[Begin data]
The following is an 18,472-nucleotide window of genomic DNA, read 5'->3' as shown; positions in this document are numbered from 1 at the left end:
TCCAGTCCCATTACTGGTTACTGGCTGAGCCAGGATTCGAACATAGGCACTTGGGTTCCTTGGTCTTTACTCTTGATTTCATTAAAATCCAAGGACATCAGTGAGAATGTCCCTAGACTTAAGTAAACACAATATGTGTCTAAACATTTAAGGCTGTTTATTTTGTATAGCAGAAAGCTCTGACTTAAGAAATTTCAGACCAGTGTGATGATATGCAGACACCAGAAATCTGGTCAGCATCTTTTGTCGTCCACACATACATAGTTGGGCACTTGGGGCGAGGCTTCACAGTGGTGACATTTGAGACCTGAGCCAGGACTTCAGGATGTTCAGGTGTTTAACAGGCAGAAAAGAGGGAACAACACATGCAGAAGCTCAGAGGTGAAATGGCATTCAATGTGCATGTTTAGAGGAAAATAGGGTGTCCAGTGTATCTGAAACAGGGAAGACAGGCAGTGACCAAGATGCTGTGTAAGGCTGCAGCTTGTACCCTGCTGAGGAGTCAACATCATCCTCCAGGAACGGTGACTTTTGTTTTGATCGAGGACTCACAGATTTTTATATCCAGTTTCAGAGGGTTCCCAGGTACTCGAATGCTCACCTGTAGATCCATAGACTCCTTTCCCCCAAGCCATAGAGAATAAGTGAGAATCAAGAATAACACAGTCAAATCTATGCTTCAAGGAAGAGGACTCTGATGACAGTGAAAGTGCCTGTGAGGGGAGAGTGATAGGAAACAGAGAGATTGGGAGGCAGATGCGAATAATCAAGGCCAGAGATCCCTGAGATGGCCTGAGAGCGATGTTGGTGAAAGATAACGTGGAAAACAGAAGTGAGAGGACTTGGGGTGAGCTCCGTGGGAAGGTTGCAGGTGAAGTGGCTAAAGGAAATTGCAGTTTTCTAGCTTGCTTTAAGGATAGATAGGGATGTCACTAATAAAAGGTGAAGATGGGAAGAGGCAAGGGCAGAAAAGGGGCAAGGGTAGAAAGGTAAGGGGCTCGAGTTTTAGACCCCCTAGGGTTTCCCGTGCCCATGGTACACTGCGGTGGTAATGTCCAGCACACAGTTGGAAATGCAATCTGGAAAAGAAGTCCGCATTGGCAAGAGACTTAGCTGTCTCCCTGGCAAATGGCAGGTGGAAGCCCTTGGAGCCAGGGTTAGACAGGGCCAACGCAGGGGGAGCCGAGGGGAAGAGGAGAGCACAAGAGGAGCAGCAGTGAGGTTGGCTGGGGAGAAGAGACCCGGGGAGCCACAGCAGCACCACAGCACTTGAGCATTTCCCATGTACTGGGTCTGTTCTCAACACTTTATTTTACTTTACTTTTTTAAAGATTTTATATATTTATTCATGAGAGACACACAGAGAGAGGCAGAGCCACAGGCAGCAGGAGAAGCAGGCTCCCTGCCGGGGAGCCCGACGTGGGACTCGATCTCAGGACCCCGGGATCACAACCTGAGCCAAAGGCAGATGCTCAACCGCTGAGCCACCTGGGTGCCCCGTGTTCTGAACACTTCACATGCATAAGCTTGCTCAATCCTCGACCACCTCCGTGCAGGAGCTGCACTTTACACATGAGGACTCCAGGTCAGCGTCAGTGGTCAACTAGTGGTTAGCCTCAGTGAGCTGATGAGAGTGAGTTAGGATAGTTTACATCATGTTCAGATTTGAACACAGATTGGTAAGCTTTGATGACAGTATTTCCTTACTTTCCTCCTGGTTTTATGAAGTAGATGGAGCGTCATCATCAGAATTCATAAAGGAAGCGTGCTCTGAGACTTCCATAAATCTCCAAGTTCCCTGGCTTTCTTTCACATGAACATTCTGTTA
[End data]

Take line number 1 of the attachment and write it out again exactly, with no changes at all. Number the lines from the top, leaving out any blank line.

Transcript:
The following is an 18,472-nucleotide window of genomic DNA, read 5'->3' as shown; positions in this document are numbered from 1 at the left end: